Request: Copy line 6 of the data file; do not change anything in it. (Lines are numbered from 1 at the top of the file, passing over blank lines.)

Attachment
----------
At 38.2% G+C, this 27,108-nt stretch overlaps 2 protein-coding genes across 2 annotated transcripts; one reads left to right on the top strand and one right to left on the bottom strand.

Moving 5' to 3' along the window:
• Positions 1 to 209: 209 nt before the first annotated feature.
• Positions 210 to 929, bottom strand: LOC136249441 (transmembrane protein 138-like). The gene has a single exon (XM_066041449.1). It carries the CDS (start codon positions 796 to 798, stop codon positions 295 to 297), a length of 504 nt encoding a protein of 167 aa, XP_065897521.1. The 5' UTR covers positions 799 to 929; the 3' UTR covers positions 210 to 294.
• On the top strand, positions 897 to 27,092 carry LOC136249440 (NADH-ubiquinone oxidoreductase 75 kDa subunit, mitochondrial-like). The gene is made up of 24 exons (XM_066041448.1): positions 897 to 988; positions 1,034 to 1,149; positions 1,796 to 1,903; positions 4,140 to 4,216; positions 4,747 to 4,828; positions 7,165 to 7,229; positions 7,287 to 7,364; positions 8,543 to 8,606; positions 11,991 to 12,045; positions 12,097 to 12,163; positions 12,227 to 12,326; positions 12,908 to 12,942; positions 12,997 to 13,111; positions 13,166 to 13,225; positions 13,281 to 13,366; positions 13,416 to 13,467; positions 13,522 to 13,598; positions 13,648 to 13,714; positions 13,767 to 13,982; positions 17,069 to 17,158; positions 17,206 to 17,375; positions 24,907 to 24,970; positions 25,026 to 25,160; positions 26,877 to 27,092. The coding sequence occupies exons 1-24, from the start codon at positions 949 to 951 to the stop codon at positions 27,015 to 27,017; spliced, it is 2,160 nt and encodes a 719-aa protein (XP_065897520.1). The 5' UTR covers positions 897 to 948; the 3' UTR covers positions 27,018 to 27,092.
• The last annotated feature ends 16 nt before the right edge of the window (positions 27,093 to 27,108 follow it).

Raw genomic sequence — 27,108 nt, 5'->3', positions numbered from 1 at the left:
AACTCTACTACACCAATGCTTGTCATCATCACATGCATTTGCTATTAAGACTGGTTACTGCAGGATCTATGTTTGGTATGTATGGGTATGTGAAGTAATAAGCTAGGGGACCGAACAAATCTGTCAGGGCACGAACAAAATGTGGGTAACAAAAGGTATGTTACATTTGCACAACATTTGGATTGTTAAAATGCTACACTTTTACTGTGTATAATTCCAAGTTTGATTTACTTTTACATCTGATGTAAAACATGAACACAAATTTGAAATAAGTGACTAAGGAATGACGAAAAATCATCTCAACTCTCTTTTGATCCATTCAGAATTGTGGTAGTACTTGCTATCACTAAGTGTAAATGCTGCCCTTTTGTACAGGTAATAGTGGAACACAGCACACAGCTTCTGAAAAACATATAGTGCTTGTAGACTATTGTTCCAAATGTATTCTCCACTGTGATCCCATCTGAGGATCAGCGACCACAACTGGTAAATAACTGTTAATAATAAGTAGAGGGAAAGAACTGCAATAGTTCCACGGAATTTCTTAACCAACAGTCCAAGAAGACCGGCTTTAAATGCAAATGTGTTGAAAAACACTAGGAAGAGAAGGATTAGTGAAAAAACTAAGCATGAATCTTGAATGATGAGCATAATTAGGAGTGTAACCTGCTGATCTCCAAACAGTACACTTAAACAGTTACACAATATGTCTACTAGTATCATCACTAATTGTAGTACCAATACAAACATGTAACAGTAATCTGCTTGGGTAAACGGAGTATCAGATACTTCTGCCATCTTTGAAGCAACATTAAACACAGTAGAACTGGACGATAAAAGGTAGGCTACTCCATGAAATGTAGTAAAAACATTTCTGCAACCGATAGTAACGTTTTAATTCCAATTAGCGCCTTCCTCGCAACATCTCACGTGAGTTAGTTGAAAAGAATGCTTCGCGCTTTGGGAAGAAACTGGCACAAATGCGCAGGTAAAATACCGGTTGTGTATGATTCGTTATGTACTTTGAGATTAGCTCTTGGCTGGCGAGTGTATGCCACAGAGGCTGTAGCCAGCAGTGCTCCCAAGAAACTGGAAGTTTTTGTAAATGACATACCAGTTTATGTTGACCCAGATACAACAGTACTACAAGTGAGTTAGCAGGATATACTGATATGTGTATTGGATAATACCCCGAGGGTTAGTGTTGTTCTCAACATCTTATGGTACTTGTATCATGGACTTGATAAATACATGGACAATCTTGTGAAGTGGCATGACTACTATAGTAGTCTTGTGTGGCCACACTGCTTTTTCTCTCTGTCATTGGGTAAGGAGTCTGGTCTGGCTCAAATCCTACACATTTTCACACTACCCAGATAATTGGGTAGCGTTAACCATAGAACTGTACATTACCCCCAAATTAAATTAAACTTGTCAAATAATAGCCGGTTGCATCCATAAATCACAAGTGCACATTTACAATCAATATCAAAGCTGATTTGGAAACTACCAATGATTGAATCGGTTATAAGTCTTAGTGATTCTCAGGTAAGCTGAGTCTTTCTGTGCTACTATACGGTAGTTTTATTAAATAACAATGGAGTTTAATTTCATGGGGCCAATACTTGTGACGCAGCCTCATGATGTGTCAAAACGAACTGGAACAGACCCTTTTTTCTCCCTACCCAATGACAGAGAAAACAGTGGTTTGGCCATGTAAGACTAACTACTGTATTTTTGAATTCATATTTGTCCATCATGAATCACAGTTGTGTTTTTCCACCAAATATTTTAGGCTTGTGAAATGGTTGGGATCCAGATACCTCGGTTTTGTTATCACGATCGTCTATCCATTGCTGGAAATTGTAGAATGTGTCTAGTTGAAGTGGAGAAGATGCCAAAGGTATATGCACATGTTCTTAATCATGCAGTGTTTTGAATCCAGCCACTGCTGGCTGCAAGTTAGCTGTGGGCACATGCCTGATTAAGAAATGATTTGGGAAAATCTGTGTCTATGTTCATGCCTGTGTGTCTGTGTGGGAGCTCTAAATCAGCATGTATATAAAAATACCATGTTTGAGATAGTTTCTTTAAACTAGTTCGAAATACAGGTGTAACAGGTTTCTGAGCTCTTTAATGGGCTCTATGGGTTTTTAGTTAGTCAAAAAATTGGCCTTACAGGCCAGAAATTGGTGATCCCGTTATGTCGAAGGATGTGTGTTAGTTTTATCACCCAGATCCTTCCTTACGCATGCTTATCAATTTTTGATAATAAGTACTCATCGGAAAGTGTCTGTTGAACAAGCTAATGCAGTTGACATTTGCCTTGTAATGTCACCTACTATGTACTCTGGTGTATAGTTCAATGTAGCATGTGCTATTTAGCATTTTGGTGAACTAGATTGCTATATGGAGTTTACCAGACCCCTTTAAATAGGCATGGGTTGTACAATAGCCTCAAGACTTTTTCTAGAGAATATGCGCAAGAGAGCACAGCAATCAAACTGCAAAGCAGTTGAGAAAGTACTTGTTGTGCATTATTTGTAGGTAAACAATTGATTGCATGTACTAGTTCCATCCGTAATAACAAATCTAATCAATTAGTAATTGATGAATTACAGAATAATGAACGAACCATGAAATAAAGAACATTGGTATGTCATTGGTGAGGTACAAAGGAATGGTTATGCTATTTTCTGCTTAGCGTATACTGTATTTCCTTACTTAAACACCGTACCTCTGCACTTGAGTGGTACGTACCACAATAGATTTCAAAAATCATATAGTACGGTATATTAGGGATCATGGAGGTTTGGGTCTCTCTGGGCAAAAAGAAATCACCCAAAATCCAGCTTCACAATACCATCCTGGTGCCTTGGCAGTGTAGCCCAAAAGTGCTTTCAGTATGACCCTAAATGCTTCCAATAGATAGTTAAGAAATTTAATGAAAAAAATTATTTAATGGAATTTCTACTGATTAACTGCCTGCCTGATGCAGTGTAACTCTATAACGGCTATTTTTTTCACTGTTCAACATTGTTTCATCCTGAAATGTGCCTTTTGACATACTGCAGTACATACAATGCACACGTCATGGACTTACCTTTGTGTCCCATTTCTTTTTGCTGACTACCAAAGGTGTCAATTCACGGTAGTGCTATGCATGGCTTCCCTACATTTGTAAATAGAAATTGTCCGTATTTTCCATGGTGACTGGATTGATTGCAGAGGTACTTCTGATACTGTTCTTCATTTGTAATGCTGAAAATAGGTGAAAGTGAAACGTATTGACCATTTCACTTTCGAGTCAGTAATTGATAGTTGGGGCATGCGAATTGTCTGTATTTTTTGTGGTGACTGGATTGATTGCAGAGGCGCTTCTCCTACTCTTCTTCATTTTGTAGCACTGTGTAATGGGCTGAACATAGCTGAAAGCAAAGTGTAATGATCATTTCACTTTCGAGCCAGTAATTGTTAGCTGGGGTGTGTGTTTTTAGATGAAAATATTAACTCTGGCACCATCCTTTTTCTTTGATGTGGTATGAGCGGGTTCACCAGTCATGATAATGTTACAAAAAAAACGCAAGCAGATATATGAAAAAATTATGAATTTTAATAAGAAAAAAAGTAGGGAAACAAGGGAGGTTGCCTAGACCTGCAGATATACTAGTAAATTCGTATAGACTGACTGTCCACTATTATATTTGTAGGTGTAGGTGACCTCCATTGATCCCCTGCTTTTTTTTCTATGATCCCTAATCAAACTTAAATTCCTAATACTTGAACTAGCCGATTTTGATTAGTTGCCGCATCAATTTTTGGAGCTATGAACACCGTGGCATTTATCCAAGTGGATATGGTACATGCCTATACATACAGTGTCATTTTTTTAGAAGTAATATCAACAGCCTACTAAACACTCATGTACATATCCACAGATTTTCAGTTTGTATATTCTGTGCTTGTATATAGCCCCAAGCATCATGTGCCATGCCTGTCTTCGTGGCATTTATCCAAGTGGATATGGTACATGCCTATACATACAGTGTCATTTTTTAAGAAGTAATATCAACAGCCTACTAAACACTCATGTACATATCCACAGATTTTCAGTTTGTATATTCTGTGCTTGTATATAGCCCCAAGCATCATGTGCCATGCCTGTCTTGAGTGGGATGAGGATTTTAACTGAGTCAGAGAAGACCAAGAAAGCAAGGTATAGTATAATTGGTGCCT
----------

• The last annotated feature ends 16 nt before the right edge of the window (positions 27,093 to 27,108 follow it).